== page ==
As a mother now myself I’m learning that mothers are human. When I found my mother’s diary, and immediately closed it, I did so because I wanted my mother to stay just the way she was in my memory: my mother. I didn’t want to see her as a woman struggling with life and death, depression, dating, and divorce. My mother was never a woman to me, she was a superhero, even though I was always aware of her flaws and shortcomings. While I conceptually realize that my mother was a human being, I don’t want to alter my memories of my childhood to include her personal struggle. Perhaps that’s selfish, but I know that my mother wanted my memories to be built in such a way, and I plan to give my daughter and G-d willing, future children, that same gift. If I had read my mother’s innermost thoughts, either in her diary or if she had maintained a “mommy blog,” that gift would have vanished.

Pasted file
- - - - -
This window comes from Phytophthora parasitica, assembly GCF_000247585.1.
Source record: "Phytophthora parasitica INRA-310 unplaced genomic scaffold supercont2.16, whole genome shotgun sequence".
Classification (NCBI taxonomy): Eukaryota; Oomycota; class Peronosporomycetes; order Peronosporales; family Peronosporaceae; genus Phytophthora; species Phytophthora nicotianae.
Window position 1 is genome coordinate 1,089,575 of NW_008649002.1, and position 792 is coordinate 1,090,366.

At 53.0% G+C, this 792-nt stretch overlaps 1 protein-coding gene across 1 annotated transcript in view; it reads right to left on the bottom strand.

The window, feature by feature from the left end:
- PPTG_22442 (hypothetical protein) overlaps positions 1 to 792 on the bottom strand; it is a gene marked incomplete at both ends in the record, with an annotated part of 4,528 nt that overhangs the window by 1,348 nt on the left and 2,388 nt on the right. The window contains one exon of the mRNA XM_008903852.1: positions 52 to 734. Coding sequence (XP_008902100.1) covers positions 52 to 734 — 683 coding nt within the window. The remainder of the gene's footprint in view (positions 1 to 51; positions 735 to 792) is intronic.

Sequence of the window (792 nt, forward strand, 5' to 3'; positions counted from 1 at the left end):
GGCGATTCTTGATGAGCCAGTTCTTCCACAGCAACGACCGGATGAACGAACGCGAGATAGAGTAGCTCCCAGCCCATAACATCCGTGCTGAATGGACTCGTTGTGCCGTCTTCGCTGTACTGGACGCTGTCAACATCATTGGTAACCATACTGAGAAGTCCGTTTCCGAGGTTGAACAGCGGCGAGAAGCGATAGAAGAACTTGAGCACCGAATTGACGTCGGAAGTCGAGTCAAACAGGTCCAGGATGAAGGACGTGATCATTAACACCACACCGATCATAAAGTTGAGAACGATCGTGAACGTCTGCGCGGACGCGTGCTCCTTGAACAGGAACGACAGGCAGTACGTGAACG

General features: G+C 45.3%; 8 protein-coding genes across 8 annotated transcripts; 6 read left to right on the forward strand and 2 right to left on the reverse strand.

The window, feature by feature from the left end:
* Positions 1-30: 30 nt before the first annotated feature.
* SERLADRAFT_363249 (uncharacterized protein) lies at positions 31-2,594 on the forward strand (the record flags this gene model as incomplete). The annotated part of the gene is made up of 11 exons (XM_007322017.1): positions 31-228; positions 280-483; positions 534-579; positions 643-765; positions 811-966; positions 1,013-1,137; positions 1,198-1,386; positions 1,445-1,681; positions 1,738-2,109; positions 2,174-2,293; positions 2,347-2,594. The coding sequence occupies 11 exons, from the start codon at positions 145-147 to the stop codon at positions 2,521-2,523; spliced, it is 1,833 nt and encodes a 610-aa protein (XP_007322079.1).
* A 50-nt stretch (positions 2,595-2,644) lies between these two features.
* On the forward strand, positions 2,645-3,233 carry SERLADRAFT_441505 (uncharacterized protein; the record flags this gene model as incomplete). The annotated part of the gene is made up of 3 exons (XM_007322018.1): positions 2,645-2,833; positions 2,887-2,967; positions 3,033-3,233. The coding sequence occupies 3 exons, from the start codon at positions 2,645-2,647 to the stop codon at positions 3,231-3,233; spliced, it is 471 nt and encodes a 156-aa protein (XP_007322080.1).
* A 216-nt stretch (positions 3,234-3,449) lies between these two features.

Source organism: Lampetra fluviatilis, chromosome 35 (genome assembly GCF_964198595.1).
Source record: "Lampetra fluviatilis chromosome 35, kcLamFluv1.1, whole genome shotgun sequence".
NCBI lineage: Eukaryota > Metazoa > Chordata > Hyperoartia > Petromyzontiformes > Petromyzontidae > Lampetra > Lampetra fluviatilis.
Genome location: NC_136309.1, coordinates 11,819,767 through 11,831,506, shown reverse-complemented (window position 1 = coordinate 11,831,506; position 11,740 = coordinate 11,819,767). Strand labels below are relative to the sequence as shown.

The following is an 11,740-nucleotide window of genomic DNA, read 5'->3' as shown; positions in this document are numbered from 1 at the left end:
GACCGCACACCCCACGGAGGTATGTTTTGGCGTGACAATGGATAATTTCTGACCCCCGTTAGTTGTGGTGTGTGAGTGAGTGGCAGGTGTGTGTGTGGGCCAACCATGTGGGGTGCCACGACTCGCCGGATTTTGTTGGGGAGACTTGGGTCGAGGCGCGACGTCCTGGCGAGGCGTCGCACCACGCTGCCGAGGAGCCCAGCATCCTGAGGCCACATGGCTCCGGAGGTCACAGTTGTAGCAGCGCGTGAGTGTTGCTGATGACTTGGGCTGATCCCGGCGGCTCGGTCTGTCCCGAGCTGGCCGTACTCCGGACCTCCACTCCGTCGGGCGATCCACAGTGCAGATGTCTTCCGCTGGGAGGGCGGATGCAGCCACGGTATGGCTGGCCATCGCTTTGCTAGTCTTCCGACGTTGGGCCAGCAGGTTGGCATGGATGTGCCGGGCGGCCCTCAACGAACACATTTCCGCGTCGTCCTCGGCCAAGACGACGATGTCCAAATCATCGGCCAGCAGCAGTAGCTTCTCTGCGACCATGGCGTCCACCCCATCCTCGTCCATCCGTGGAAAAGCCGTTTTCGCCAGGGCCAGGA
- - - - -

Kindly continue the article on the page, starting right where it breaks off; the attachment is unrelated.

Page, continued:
In the last months of her life, my mother started to tell me, over and over, that having me was the best thing she ever did. Now that I’m a mother, I know that she wasn’t just being nice. I am thankful for her having told me so, and for doing it so often. I am thankful that I grew up in an era before mommy blogging and social media, where every detail of my mother’s perspective is instead inside a book that can be closed and put away. I controlled the pages of the diary; they were not freely available for the world to read as an open tab next to the CNN and ESPN homepages. Motherhood is a struggle just as most blessings and rewarding experiences are, but I’m glad that I will never know about hers, nor will anyone else.